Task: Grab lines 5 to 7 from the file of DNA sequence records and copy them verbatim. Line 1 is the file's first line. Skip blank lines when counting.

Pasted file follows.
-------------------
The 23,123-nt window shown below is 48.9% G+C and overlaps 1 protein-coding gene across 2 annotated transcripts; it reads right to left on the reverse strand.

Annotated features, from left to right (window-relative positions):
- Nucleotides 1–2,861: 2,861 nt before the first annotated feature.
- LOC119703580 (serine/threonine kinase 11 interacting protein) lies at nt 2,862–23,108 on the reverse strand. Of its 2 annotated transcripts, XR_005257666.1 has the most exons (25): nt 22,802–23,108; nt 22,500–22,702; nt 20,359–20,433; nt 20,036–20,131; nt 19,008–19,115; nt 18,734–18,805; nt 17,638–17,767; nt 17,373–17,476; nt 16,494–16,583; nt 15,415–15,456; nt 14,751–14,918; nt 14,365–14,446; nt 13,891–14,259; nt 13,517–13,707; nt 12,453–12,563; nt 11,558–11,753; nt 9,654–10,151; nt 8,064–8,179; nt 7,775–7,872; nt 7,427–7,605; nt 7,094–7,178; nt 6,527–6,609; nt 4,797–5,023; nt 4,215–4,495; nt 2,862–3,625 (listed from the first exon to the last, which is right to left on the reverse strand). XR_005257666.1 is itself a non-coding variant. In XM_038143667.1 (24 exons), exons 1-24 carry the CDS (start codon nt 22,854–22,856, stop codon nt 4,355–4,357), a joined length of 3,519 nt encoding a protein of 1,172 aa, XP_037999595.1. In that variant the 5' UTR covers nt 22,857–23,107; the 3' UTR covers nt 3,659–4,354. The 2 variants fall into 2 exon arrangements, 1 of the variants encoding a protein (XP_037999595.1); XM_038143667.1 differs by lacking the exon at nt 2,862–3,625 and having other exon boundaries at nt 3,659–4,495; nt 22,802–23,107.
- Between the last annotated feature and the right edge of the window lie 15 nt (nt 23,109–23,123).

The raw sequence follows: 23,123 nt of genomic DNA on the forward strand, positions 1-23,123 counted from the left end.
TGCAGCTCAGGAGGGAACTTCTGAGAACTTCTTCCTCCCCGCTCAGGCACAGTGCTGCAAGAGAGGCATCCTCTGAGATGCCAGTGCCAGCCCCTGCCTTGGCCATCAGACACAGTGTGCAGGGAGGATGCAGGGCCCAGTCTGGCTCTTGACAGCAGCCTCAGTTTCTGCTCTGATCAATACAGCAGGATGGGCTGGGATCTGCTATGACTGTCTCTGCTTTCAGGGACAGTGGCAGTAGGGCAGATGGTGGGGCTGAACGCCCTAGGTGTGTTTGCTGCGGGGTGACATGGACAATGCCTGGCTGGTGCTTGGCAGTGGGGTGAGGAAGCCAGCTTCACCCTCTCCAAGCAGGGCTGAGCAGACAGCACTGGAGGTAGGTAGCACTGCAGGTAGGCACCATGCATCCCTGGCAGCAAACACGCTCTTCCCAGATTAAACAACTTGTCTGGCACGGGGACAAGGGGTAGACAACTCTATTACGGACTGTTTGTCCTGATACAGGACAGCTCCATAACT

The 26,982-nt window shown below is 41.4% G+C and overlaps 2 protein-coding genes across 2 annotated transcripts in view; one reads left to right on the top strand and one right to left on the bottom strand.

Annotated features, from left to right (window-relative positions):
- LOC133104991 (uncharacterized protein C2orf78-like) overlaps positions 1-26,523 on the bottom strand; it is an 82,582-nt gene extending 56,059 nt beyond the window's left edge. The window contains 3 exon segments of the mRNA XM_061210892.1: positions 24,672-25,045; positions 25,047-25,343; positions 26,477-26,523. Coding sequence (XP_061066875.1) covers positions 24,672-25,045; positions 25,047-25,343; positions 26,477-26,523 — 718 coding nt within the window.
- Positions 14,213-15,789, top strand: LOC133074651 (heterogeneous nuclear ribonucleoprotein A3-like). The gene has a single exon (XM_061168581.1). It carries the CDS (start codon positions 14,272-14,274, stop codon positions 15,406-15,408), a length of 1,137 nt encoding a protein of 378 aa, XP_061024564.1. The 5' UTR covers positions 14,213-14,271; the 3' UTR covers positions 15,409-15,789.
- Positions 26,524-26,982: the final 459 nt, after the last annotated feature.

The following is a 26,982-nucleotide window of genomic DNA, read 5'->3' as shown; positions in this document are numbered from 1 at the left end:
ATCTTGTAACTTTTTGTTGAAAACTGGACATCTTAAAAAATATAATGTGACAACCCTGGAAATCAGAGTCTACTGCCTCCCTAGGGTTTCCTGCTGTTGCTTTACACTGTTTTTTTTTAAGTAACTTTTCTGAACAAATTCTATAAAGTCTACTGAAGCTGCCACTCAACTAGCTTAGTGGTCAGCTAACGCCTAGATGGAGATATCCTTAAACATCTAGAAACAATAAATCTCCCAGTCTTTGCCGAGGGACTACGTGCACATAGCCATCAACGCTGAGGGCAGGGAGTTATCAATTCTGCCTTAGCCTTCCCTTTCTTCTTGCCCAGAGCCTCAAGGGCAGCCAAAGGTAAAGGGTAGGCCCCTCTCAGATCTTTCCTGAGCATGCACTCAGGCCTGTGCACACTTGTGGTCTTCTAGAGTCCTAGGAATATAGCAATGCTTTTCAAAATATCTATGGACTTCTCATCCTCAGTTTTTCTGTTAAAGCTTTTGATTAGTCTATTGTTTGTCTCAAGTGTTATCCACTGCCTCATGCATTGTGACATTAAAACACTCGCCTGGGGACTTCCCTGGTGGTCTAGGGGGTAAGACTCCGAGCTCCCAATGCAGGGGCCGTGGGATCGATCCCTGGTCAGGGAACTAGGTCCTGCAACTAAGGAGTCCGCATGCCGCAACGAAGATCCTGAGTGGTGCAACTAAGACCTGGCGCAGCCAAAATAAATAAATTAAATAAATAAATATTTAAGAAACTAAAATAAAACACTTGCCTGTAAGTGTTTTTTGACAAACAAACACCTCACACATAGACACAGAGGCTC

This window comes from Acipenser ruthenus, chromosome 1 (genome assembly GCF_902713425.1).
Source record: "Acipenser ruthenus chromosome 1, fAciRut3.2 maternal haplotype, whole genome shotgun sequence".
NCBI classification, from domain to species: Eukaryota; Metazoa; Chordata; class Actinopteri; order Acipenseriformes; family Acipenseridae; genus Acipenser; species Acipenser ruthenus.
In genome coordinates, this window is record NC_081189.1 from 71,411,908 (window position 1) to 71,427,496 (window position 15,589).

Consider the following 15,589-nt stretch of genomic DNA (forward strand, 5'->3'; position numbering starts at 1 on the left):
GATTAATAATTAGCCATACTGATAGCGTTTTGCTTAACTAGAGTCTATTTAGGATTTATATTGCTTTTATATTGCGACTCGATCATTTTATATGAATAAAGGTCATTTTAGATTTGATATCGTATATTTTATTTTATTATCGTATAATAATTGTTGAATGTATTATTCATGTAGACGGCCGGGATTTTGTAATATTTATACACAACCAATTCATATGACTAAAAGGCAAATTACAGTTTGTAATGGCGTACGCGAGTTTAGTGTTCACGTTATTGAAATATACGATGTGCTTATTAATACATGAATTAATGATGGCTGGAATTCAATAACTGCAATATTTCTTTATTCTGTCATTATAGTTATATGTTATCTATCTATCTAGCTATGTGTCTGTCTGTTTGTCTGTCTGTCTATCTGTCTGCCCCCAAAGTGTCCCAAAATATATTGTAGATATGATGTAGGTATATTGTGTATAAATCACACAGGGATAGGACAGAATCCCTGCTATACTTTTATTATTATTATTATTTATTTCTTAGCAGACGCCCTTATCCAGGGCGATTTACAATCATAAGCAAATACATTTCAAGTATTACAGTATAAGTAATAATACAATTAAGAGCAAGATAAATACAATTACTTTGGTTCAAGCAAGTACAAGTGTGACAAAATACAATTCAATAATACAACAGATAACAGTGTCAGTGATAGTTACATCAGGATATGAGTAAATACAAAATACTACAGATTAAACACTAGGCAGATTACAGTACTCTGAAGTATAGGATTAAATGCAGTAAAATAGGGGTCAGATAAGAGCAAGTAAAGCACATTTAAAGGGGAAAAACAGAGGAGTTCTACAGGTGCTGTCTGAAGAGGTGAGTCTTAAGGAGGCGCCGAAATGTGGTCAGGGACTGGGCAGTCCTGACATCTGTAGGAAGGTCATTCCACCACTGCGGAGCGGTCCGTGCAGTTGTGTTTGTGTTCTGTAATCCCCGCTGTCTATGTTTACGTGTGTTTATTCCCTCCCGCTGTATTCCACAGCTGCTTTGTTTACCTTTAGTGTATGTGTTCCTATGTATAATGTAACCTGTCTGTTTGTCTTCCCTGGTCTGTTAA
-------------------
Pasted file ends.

- Between the last annotated feature and the right edge of the window lie 15 nt (nt 23,109–23,123).

The raw sequence follows: 23,123 nt of genomic DNA on the forward strand, positions 1-23,123 counted from the left end.
TGCAGCTCAGGAGGGAACTTCTGAGAACTTCTTCCTCCCCGCTCAGGCACAGTGCTGCAAGAGAGGCATCCTCTGAGATGCCAGTGCCAGCCCCTGCCTTGGCCATCAGACACAGTGTGCAGGGAGGATGCAGGGCCCAGTCTGGCTCTTGACAGCAGCCTCAGTTTCTGCTCTGATCAATACAGCAGGATGGGCTGGGATCTGCTATGACTGTCTCTGCTTTCAGGGACAGTGGCAGTAGGGCAGATGGTGGGGCTGAACGCCCTAGGTGTGTTTGCTGCGGGGTGACATGGACAATGCCTGGCTGGTGCTTGGCAGTGGGGTGAGGAAGCCAGCTTCACCCTCTCCAAGCAGGGCTGAGCAGACAGCACTGGAGGTAGGTAGCACTGCAGGTAGGCACCATGCATCCCTGGCAGCAAACACGCTCTTCCCAGATTAAACAACTTGTCTGGCACGGGGACAAGGGGTAGACAACTCTATTACGGACTGTTTGTCCTGATACAGGACAGCTCCATAACT